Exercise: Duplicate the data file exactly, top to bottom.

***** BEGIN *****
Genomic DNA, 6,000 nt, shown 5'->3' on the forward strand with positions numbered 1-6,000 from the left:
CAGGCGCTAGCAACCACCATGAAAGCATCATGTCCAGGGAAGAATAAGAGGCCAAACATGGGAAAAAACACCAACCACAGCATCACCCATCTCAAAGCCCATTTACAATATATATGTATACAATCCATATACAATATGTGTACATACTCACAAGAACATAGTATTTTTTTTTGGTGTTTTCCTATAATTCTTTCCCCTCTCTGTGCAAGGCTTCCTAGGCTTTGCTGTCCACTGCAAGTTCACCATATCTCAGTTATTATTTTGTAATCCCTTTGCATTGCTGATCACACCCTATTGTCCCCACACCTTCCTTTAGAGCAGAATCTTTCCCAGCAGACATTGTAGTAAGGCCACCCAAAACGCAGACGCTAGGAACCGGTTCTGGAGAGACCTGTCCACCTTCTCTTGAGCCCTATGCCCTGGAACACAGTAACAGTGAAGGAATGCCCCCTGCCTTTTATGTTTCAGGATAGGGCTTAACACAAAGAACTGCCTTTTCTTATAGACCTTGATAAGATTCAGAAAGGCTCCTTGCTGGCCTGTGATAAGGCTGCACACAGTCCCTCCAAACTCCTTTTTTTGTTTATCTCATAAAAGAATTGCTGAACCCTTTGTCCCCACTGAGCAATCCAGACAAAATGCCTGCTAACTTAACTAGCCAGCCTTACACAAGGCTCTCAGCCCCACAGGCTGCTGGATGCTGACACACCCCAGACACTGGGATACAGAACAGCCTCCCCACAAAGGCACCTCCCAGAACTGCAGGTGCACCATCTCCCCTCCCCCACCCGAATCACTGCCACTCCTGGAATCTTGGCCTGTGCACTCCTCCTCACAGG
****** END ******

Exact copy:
Genomic DNA, 6,000 nt, shown 5'->3' on the forward strand with positions numbered 1-6,000 from the left:
CAGGCGCTAGCAACCACCATGAAAGCATCATGTCCAGGGAAGAATAAGAGGCCAAACATGGGAAAAAACACCAACCACAGCATCACCCATCTCAAAGCCCATTTACAATATATATGTATACAATCCATATACAATATGTGTACATACTCACAAGAACATAGTATTTTTTTTTGGTGTTTTCCTATAATTCTTTCCCCTCTCTGTGCAAGGCTTCCTAGGCTTTGCTGTCCACTGCAAGTTCACCATATCTCAGTTATTATTTTGTAATCCCTTTGCATTGCTGATCACACCCTATTGTCCCCACACCTTCCTTTAGAGCAGAATCTTTCCCAGCAGACATTGTAGTAAGGCCACCCAAAACGCAGACGCTAGGAACCGGTTCTGGAGAGACCTGTCCACCTTCTCTTGAGCCCTATGCCCTGGAACACAGTAACAGTGAAGGAATGCCCCCTGCCTTTTATGTTTCAGGATAGGGCTTAACACAAAGAACTGCCTTTTCTTATAGACCTTGATAAGATTCAGAAAGGCTCCTTGCTGGCCTGTGATAAGGCTGCACACAGTCCCTCCAAACTCCTTTTTTTGTTTATCTCATAAAAGAATTGCTGAACCCTTTGTCCCCACTGAGCAATCCAGACAAAATGCCTGCTAACTTAACTAGCCAGCCTTACACAAGGCTCTCAGCCCCACAGGCTGCTGGATGCTGACACACCCCAGACACTGGGATACAGAACAGCCTCCCCACAAAGGCACCTCCCAGAACTGCAGGTGCACCATCTCCCCTCCCCCACCCGAATCACTGCCACTCCTGGAATCTTGGCCTGTGCACTCCTCCTCACAGG